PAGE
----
The world always continues to turn.

No matter what is happening, no matter what you do, no matter how integral to a process or system, job or outcome you think you are, it will turn whether you are there or not.

That’s not easy to read, I know, but I’ve experienced it first hand.

I spent my entire life rushing from place to place, serving this person and that, juggling a million balls at once and always terrified that I would drop one and let someone down.

So I tried to be everything to everyone, to make sure they were all OK. I gave everything I had until there was nothing left to give. And then I found a way to give more.

Significant change can occur in less than 60 seconds.
One minute my life was on a certain trajectory, the next there was nothing. In less than a minute my life shattered. I went from an award-winning executive in one instant to being on the floor, unable to participate in even the basics in life and unable to stop crying.

Everything I knew disappeared, I didn’t know where to turn and I had no way of working out what was happening to me, or how I could fix the situation.

In less than 60 seconds I went from being stuck in my life to being completely lost.

Putting myself back together was easily the hardest thing I have ever done.
I learnt a lot in putting myself back together. It was an extraordinary process – sitting on the floor, picking up pieces of myself, looking at them honestly and deciding whether I wanted them moving forwards.

It was messy, it was confronting and there was so much emotion. It was also painful and invasive, and completely overwhelming.

There were two things that were the hardest for me to see.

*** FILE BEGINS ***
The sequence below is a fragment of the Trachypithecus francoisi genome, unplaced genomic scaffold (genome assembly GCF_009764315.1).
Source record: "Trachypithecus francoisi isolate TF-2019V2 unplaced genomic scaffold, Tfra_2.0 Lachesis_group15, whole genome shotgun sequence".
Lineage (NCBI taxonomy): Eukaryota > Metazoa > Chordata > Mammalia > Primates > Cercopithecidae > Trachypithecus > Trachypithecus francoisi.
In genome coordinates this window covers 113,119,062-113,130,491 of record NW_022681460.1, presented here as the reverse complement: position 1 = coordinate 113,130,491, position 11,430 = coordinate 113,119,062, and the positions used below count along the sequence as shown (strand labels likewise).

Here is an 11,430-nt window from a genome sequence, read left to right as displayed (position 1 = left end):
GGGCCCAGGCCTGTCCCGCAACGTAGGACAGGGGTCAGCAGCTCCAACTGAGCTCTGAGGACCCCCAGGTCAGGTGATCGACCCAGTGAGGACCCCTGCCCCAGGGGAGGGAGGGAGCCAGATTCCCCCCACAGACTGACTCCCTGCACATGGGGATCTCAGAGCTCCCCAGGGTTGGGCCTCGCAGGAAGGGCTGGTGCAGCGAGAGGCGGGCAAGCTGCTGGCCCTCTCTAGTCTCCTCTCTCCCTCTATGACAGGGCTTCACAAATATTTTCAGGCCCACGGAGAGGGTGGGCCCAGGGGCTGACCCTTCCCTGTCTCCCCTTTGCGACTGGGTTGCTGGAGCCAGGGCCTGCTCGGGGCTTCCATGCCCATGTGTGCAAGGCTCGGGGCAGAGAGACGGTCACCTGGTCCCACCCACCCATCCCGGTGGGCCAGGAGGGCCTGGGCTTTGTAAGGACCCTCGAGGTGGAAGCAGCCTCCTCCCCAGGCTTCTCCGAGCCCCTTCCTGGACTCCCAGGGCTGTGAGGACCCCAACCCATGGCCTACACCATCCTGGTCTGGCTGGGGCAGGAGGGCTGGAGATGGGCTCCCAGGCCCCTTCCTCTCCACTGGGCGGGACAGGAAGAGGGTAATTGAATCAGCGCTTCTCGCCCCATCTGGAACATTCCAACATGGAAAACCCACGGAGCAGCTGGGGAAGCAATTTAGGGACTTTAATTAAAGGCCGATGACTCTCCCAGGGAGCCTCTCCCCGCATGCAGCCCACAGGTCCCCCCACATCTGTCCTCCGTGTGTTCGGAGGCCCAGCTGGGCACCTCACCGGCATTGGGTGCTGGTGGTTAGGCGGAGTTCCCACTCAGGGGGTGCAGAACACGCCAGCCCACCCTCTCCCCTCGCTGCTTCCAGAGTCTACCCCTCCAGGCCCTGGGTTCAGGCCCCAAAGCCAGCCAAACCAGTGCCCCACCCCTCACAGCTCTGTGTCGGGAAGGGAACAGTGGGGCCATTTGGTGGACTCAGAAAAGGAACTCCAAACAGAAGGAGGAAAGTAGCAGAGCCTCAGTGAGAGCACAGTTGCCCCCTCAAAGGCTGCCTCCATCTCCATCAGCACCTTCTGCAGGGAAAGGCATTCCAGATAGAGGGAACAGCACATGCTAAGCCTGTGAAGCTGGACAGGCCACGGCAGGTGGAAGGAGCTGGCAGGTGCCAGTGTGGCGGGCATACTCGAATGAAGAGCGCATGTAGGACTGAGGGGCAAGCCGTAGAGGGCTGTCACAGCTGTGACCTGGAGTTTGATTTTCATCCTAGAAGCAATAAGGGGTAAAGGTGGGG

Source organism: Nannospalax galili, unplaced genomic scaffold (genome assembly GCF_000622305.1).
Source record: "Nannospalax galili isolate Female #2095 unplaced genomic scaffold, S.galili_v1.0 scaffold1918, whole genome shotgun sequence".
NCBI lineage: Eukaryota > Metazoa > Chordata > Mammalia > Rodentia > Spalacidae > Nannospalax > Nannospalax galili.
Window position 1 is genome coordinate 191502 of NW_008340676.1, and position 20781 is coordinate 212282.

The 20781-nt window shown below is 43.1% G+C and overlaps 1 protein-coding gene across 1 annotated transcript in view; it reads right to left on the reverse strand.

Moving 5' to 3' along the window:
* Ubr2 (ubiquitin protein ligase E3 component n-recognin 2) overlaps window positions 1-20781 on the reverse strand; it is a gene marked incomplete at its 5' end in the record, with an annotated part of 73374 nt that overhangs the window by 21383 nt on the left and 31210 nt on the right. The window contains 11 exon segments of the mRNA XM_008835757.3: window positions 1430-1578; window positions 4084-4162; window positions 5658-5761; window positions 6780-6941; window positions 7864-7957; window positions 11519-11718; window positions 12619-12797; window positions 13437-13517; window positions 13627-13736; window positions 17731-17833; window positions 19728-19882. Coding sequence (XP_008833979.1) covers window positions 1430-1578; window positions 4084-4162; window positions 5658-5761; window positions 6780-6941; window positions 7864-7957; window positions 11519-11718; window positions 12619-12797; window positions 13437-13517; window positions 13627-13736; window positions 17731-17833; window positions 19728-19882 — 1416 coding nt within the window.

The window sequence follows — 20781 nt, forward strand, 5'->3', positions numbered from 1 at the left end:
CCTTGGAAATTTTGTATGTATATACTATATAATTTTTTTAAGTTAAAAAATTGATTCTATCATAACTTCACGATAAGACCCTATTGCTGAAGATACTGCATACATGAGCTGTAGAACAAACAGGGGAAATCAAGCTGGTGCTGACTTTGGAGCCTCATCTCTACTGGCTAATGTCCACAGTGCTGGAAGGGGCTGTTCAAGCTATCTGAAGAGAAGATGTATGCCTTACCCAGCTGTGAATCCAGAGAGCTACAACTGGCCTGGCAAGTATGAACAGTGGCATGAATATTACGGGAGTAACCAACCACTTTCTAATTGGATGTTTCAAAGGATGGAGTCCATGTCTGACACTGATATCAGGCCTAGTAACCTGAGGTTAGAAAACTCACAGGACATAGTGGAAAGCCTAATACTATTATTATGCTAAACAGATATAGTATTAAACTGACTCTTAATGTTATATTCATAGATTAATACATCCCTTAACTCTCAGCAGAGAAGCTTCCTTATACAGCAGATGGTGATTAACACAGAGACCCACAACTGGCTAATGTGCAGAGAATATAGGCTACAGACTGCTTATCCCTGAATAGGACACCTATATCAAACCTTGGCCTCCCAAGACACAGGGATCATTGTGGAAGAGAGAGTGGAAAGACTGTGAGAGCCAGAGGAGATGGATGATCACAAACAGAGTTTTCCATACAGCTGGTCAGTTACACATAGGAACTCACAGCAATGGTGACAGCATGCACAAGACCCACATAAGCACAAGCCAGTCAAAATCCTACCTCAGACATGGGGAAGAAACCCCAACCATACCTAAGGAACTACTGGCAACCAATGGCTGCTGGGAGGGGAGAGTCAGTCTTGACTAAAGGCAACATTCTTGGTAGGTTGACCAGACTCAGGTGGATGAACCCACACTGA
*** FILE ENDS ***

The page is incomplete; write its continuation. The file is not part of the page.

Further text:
The first was that when I looked in the mirror I had no idea who was looking back at me. I had shaped and morphed myself so much, and so often, that I had no idea who I was any more.

The second was that I had created the situation I found myself in. My life was a direct result of the choices I had made. Everything I was experiencing came from decisions I had made about what I was – and wasn’t – going to do.

It was compassion that got me through.

I am kind and compassionate. I am helpful, considerate and loving. But I had never given any of these things to myself.

When my life shattered, I dropped every ball I was juggling and I was unable to pick any of them up.

Technically, I let down every single person that was associated with those balls.

But the world continued on. It moved around me, continued to turn and left me standing still. I was so focused on all the things I had to do for other people, that I had no time to consider the impact I was having on myself.

As I recovered, I made time to give myself the things that were important to me, the things that really mattered. The more I did this, the less stress I experienced … and the less stressed I was, the more I found happiness and laughter appear every day.

Now, everything I do is aligned with the things that are important to me. I give myself the things I need to recharge my energy every day.

The more recharged I am, the more clarity I get about the next steps I need to take for me to fulfil my purpose in the world.

I understand my impact in the world, but more importantly: I understand that my impact starts with myself.

The simplest pathway always starts with understanding important information about yourself.

If you want to some help in finding new ways to start asking yourself questions that matter, you can access tips in the articles and videos in my FREE email series – it’s a great way to help you begin your journey. Simply click here to start you on your way.

Bronwen Sciortino is a Simplicity Expert, Professional Speaker and an internationally renowned author.


This article first appeared on Regalier Magazine in September 2020. You can read the article by clicking here.